Spring 2020 | Vol 13 | No 2
Population Reintroduction of Brown-headed Nuthatch Provides New Information
Population reintroductions are increasingly important for managing rare wildlife. Habitat loss and fragmentation will only increase over the coming decades, meaning that space for wildlife will increasingly be smaller and dissected more frequently by roads, urbanization, and unsuitable habitats. These changes especially pose threats to species that need large areas to survive or have specialized habitat needs.
Population reintroductions also regularly provide new information on the species involved, as some of our recent work has shown. The Stoddard Bird Lab collaborated with Gary Slater (Center for Natural Lands Management, Washington) to look at the development of cooperative breeding in two reintroduced populations of the Brown-headed Nuthatch. Cooperation in the nuthatch occurs when adult males decide to forego their chances to breed and instead assist in the breeding efforts of another male and his partner.
It’s an unusual type of behavior (found in <5% of all songbirds), and previous work with a bird that breeds cooperatively suggested cooperation occurred only after the available habitat on the reintroduction site had become saturated. Before that time, the excess breeders moved into a surrounding landscape devoid of other males to set up territories and attempt to secure mates, rather than assist in the breeding efforts of others.
Gary reintroduced nuthatches to the Everglades National Park in the late 1990s and monitored the growth of the population for five years. More recently, we reintroduced nuthatches to Jonathan Dickinson State Park and have monitored birds there for two breeding seasons. In both cases, cooperation occurred in the first couple of breeding seasons following the initial releases, well before the available habitat (over 9,000 acres on both sites) was saturated.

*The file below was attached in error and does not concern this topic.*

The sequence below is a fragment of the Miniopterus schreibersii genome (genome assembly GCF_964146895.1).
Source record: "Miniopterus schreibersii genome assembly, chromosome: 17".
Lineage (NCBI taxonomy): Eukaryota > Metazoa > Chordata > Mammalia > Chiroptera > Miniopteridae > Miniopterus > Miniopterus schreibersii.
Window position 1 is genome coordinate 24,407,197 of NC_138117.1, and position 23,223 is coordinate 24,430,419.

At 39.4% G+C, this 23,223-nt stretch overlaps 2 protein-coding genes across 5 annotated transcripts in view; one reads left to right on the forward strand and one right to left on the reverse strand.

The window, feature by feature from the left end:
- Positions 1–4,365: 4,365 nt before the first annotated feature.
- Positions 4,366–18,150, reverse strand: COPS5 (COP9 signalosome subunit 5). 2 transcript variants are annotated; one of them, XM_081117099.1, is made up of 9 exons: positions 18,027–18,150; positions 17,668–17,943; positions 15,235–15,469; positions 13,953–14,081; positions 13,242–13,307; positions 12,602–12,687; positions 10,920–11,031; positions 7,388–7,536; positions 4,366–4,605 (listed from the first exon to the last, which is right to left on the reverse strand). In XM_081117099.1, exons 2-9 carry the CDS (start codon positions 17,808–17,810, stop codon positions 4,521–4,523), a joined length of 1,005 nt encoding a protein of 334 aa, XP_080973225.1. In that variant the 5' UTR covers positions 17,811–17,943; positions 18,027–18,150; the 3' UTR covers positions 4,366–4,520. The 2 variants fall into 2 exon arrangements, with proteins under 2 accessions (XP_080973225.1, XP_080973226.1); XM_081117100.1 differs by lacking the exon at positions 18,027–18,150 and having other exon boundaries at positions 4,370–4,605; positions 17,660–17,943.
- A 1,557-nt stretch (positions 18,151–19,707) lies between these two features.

The results provide novel support for factors other than lack of space in driving cooperative behavior. Rather than habitat saturation, factors such as the number of males and females available appear to play a bigger role. When there is an excess of males, some males elect to help others rather than set up and defend a lonely territory.
Our work on Jonathan Dickinson has also yielded other novelties. The Brown-headed Nuthatch is thought to be a sedentary species that sets up shop in a small area (about 10-15 acres), and then spends the rest of its life in the general vicinity. Some of the individuals we’ve monitored on Tall Timbers have not moved more than 300 yards in the 10 years they’ve been alive! In contrast, we’ve seen some drastic movements in the first two breeding seasons in our reintroduced population. The two nesting pairs we had the first year post reintroduction have moved over a mile to new nesting locations in 2020. There were no other territorial nuthatches on the park back in 2019, and the lack of neighbors allowed the birds to roam over several hundred acres (not the more typical 15 acres). The changes point to the role that neighbors might have when most individuals in a population try to find breeding habitat, not simply physical features such as food resources and the maturity of pines..
This work also has important conservation implications, in addition to some of the theoretical elements discussed above. The nuthatch has disappeared from many areas in south Florida, including several large (5000+ acres) tracts of public land. The populations remaining in south Florida have lowered genetic diversity, which may be a product of the inability for individuals to move regularly among increasingly isolated patches. Tools like reintroduction and translocation are likely to be increasingly needed to combat these threats, as habitat loss and climate change continue to alter the existing landscape.